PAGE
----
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Chuba Hubbard and the #WeWantToPlay Movement Trying to Save College Football

What’s going on in CFB right now?



Late Sunday, with the college football season apparently hanging in the balance, Chuba Hubbard joined a group of players across the country — spanning every Power 5 Conference — in a movement to try and save what’s left of this year. But saving what’s left of this year is only part of what they are trying to accomplish.

Clemson quarterback Trevor Lawrence and Ohio State quarterback Justin Fields — the two biggest stars in this sport — rallied the troops on Sunday, and Hubbard was part of a 13-player Zoom call in which players from Alabama, Clemson, Michigan, Oregon, Stanford and Oklahoma State got on the same page as it relates to COVID-19, this season and the future.

The players (including others besides Hubbard from OSU) want a season, but they also want universal health and safety procedures to protect against COVID-19 and — this is the big one — “ultimately a college football players association.”

The fascinating part about all of this is that it’s really the joining of two movements. The first is the #WeAreUnited Pac-12 movement from last week in which Pac-12 players came together to form a laundry list of things they want to see before moving forward into the season and into the rest of their careers. The second is the #WeWantToPlay movement that started picking up steam over the weekend in which players are voicing their desire for a season. The tie that binds is apparently a players association (i.e. a union).

A players union in college football is improbable, as is laid out in this series of tweets, but a nonprofit organization that represents players is not.

“What will likely emerge from this is not a union, but a non-union organization likely organized as a nonprofit,” said sports business writer Alicia Jessop. “As NCAA athletes begin securing their name, image and likeness rights and group licensing becomes a priority for them, the need for this will grow.”

There is a LOT going on here, and I’m not going to pretend to understand every detail. But it seems clear that all of this is headed where it has always been headed when billions of dollars are involved: toward a more equitable relationship between players and, well, everyone else. The pandemic has sped that up by creating a perfect storm for schools, their presidents and the NCAA.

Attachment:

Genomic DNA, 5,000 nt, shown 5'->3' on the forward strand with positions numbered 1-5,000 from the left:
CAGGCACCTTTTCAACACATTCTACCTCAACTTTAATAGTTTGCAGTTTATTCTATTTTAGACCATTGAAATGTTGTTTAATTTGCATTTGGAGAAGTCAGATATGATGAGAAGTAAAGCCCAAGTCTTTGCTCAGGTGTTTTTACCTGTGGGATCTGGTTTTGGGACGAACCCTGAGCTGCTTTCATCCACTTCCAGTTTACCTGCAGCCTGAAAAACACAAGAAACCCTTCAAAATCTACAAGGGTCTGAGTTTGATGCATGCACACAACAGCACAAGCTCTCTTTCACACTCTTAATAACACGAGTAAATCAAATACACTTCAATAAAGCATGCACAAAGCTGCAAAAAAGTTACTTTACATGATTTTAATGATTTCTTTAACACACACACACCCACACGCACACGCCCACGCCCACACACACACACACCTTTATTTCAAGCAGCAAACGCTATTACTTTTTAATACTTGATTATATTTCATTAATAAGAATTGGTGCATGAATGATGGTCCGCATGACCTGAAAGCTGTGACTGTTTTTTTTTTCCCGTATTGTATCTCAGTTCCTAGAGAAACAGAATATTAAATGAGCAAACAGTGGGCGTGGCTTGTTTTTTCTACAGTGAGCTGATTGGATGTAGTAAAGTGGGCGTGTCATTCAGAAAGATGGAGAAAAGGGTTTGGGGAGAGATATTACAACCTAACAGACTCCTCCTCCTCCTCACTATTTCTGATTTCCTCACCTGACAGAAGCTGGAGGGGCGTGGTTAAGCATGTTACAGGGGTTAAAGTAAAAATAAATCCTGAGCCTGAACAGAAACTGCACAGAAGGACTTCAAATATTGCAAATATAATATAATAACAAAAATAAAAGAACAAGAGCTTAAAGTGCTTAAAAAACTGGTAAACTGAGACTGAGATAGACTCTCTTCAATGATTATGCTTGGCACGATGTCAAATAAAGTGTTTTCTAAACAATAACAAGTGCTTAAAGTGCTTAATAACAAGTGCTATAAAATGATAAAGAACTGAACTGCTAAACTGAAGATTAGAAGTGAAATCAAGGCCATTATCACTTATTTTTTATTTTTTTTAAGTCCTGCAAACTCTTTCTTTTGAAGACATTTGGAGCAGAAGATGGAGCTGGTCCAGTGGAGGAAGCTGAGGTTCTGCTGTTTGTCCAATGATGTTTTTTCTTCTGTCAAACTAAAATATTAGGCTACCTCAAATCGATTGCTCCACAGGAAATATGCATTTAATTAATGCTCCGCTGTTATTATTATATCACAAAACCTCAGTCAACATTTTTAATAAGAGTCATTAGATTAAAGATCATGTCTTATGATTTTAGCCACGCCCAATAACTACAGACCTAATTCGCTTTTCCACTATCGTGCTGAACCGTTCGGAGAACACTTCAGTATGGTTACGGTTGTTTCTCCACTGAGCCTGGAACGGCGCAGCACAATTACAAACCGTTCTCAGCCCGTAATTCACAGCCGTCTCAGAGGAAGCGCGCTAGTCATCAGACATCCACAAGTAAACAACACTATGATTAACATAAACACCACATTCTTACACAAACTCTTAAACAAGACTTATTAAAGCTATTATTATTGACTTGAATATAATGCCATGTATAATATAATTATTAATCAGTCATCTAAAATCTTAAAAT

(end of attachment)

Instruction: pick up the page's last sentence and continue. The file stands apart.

The problem with the season taking place (and the reason you’re seeing this movement) is two-fold. The first is liability. It’s why to you and I and the players and pretty much everyone involved, just one single player getting COVID-19 and having some sort of long-term disability (or worse) sounds like a very small percentage (and it is). But with how high-stakes (and highly emotional) everything is right now, even being exposed to that level of liability if you are a school president or a group of regents is incredibly uncomfortable.

The second problem is related to the first. If you’re going to expose yourself, you need to have a more level playing field between the “employer” and the “employee” because you need to be able to enforce the rules of the game (i.e. keep players in a bubble like the NBA is doing). Because players are not paid, are not employees and have no representation, this is equally uncomfortable because you’re essentially disclosing that — by treating them differently than all your other students — they should be. You need to be able to treat them like pros to carry on with the season, but you can’t treat them like pros because that would unearth a whole other series of issues.

It’s unlikely that any of this saves the season. I was on CBS Sports HQ this morning talking golf, and just before I came on Danny Kanell and Dennis Dodd were discussing the season. Both gave it a 10 percent chance of happening and said even that was probably pretty high.

So what’s going to be interesting here is to see whether this movement toward an association sticks in a post-COVID world in 2021 or 2022 or whenever that is. I suspect it will and that this summer is simply the beginning of the end of college sports (and more specifically, college football) as we’ve known it. That’s not necessarily a bad thing, but things are changing. We’ll look back on the summer of 2020 (and possibly the career of Chuba Hubbard) as one of the big reasons why.


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